Friday, March 14, 2003

Doing homework the hard way

In yesterday's post I linked to some lecture notes of Vigoda on Valiant's result. Those notes also cite a paper of Zankó. Now every paper has a story but this one is a little more interesting than most.

In my first year as an assistant professor at the University of Chicago, I taught a graduate complexity course where I gave a homework question to show that computing the permanent of a matrix A with nonnegative integer entries is in #P. Directly constructing a nondeterministic Turing machine such that Perm(A) is the number of accepting computations of M(A) is not too difficult and that was the approach I was looking for.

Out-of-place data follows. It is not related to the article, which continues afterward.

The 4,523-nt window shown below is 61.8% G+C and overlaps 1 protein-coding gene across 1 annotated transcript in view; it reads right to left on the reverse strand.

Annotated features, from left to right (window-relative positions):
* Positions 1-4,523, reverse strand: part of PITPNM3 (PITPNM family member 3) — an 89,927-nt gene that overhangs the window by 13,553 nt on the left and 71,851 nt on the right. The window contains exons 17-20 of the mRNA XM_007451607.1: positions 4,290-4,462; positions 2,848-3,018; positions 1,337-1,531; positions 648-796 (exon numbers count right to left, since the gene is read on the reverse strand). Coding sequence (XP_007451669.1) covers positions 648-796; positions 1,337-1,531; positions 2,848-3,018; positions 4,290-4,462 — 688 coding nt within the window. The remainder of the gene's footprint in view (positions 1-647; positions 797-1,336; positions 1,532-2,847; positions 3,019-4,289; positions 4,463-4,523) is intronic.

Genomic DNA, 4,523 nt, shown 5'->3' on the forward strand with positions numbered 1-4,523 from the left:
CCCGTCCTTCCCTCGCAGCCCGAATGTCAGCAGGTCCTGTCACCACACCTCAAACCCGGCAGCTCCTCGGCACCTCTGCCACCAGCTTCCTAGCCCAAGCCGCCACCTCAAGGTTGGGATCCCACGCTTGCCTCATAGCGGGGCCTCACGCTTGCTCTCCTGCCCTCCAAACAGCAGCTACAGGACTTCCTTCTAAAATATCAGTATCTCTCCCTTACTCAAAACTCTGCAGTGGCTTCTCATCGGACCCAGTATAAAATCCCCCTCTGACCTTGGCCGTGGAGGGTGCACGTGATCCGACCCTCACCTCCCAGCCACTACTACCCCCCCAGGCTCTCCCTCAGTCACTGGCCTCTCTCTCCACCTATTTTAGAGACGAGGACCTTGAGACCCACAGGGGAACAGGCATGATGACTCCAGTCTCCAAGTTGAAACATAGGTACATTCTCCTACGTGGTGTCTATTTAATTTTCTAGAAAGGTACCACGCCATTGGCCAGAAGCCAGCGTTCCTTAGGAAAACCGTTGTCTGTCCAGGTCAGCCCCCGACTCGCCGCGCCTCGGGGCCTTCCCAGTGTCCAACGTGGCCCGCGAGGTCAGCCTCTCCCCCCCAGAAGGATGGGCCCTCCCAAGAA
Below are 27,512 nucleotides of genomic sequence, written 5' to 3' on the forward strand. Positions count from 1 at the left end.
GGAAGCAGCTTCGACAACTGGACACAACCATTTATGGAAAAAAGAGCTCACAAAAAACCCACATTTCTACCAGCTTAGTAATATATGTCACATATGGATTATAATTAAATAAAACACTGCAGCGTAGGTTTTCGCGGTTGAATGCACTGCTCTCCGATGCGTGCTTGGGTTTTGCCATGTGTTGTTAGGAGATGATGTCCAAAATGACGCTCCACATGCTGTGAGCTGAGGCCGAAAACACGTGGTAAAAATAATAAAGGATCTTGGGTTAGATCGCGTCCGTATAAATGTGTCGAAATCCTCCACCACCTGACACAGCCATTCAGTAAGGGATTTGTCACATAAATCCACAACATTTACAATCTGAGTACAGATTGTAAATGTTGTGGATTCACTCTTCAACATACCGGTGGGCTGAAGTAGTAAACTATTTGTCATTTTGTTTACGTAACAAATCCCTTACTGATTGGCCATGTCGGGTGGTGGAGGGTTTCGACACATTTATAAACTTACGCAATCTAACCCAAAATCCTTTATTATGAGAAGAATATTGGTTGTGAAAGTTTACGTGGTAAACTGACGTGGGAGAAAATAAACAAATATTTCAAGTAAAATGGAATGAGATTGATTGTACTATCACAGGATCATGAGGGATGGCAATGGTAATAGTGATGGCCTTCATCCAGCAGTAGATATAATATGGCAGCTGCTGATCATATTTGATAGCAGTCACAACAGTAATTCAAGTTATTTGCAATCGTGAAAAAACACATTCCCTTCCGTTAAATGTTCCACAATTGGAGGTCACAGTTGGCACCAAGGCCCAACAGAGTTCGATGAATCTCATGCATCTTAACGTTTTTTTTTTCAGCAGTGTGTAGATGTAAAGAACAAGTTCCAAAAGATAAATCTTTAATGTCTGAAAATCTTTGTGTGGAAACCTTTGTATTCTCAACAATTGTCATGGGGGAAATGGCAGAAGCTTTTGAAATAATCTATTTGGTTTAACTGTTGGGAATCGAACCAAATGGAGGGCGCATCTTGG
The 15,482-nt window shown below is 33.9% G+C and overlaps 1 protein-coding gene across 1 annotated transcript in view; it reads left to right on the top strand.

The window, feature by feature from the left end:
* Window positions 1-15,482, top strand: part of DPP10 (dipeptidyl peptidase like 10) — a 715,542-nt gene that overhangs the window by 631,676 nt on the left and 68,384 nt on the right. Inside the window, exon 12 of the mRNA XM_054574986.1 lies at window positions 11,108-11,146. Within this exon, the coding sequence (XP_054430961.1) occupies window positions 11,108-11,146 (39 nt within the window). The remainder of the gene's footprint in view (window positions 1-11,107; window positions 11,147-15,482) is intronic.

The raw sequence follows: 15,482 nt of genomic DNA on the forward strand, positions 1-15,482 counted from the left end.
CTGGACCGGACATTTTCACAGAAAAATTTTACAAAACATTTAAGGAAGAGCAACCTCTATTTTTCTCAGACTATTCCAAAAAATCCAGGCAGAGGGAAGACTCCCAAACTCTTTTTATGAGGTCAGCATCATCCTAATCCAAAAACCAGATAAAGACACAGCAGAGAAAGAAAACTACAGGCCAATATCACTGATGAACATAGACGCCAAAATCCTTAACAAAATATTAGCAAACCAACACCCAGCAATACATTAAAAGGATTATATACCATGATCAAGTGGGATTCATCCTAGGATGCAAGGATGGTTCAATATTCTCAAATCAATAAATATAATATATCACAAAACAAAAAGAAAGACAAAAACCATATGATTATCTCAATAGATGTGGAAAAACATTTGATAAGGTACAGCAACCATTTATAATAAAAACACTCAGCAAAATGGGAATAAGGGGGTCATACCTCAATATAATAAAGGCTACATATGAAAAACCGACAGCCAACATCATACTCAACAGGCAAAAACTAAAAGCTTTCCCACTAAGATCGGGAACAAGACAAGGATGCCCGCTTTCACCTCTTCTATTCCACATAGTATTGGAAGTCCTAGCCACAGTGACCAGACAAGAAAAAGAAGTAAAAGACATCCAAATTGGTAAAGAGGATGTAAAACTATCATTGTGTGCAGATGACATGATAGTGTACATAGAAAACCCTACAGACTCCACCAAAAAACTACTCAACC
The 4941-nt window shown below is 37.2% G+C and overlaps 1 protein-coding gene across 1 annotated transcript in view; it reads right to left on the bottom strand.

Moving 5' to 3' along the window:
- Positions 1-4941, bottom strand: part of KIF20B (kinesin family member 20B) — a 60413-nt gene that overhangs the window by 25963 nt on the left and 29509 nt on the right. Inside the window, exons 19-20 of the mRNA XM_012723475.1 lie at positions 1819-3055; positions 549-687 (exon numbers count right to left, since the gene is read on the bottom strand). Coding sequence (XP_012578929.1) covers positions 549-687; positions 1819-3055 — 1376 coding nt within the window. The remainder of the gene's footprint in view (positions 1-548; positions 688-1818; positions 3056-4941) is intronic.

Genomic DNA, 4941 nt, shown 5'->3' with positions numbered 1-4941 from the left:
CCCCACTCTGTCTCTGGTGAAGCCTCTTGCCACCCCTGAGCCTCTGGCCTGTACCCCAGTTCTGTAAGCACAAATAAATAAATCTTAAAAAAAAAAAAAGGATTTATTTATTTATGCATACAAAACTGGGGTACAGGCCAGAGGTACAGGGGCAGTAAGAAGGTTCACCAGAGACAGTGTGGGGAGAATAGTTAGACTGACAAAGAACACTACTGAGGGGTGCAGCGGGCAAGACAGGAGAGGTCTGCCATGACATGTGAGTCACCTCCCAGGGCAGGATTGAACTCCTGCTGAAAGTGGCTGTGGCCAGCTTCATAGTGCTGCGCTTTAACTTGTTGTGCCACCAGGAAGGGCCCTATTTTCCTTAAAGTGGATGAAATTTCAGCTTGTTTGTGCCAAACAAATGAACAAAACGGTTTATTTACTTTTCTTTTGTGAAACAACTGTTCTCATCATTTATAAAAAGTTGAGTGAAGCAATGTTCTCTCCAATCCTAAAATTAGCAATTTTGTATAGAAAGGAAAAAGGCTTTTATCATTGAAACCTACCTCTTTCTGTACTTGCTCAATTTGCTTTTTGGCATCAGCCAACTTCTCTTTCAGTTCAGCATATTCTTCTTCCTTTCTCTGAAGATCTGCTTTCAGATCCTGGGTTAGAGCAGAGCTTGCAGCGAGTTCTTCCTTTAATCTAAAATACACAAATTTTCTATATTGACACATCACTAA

In class we had shown that computing the permanent of a zero-one matrix is in #P so Viktoria Zankó decided to reduce my homework question to this problem. She came up with a rather clever reduction that converted a matrix A to a zero-one matrix B with Perm(A)=Perm(B). This reduction indeed answered my homework question while, unbeknownst to Zankó at the time, answered an open question of Valiant. Thus Zankó got a publication by solving a homework problem the hard way.

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